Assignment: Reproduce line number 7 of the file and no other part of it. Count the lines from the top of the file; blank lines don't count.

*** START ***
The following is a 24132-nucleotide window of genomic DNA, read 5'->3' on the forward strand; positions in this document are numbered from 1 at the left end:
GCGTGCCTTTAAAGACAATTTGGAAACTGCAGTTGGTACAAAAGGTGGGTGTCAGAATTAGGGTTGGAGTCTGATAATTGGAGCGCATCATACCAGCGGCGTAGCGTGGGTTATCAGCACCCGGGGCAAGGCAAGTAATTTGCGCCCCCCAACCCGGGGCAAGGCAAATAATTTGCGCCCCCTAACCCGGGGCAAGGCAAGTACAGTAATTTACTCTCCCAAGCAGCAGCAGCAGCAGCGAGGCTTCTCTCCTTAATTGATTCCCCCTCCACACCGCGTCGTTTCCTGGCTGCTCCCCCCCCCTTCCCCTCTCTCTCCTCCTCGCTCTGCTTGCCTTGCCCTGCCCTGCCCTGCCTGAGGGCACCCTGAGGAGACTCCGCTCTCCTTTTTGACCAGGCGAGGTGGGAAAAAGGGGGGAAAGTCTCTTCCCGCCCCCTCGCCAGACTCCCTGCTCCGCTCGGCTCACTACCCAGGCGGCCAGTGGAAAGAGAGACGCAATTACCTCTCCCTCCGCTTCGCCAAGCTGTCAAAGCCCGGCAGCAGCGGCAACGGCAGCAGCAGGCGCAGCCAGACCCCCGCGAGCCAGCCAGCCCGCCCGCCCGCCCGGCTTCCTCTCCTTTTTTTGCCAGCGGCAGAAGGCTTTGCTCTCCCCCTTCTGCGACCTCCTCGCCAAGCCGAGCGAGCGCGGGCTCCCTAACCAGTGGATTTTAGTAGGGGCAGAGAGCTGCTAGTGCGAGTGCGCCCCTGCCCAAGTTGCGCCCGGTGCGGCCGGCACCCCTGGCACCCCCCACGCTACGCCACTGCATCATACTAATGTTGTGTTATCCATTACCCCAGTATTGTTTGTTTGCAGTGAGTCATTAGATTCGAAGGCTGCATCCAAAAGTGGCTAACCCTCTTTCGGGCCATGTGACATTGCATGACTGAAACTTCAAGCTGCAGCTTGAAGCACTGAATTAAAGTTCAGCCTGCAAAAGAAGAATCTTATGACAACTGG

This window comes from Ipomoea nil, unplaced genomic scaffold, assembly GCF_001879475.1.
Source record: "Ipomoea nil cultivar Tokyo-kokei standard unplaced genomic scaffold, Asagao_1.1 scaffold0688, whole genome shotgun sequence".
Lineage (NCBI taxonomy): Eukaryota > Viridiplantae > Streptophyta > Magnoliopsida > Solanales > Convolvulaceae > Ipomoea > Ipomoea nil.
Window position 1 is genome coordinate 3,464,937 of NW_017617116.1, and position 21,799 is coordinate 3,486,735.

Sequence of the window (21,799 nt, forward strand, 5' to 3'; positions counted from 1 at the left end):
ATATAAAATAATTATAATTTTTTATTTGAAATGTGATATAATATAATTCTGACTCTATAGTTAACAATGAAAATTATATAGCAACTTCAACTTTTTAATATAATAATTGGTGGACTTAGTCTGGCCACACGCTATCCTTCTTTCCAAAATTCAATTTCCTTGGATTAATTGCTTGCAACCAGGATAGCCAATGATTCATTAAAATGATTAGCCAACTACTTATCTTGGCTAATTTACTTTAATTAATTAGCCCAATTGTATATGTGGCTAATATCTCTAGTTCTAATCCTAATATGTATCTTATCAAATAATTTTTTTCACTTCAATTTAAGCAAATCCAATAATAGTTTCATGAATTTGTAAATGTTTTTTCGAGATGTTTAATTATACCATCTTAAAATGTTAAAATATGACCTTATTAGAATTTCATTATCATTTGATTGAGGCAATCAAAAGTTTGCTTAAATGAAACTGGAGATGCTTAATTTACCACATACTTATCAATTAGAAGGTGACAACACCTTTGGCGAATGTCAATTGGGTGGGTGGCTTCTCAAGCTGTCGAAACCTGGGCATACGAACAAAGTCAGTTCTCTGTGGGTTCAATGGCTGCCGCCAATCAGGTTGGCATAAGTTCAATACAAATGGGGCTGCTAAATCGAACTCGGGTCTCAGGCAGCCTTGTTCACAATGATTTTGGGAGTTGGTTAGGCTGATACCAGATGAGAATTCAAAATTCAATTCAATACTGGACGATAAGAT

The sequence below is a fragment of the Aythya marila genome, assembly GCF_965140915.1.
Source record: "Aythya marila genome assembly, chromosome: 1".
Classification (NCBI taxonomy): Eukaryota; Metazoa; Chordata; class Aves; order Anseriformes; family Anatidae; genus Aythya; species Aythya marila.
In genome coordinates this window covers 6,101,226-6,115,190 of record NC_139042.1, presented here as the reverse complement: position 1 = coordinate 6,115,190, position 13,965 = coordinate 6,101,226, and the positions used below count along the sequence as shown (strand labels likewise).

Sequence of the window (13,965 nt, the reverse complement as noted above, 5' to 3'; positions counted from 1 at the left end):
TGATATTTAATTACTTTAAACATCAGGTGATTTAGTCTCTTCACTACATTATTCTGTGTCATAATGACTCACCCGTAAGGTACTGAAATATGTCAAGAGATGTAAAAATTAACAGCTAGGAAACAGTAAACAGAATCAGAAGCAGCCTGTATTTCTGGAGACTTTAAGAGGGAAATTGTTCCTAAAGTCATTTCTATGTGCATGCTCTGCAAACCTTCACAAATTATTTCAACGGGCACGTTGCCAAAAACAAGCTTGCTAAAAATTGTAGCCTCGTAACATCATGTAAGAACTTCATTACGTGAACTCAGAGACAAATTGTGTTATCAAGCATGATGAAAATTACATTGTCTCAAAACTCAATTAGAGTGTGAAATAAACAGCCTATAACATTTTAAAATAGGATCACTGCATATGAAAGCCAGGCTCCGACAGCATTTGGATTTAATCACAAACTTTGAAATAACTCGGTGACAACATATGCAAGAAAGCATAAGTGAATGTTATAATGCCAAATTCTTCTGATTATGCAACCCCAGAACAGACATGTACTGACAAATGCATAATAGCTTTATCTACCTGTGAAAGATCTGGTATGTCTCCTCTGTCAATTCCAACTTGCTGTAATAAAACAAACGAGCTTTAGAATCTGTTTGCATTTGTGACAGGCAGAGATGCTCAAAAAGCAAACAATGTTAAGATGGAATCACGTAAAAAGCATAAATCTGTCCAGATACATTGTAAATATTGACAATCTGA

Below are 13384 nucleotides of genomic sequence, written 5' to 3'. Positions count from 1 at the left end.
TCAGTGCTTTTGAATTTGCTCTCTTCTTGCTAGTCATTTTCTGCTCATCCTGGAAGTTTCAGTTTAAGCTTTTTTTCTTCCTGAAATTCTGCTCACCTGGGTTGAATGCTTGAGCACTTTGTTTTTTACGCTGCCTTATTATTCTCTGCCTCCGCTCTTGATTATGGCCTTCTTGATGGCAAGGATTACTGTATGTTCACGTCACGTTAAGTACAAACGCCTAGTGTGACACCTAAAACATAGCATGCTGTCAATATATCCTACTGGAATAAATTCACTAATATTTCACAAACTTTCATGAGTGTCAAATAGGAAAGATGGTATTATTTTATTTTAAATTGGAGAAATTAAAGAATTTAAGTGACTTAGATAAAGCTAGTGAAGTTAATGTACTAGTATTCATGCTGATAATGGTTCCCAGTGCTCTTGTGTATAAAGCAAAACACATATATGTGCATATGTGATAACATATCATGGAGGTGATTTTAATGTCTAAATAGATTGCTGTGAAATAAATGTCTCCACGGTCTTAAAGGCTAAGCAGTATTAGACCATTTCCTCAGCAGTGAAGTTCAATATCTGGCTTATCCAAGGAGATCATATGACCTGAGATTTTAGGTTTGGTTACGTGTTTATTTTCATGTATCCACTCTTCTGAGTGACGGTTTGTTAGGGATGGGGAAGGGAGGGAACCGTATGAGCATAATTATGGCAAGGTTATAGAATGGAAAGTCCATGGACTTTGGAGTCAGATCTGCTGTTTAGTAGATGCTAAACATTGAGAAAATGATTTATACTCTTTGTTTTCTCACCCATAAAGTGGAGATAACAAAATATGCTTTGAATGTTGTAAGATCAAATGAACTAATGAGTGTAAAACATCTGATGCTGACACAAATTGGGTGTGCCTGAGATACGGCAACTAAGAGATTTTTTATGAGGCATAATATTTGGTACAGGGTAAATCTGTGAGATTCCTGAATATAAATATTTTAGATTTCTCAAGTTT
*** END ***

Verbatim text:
Sequence of the window (21,799 nt, forward strand, 5' to 3'; positions counted from 1 at the left end):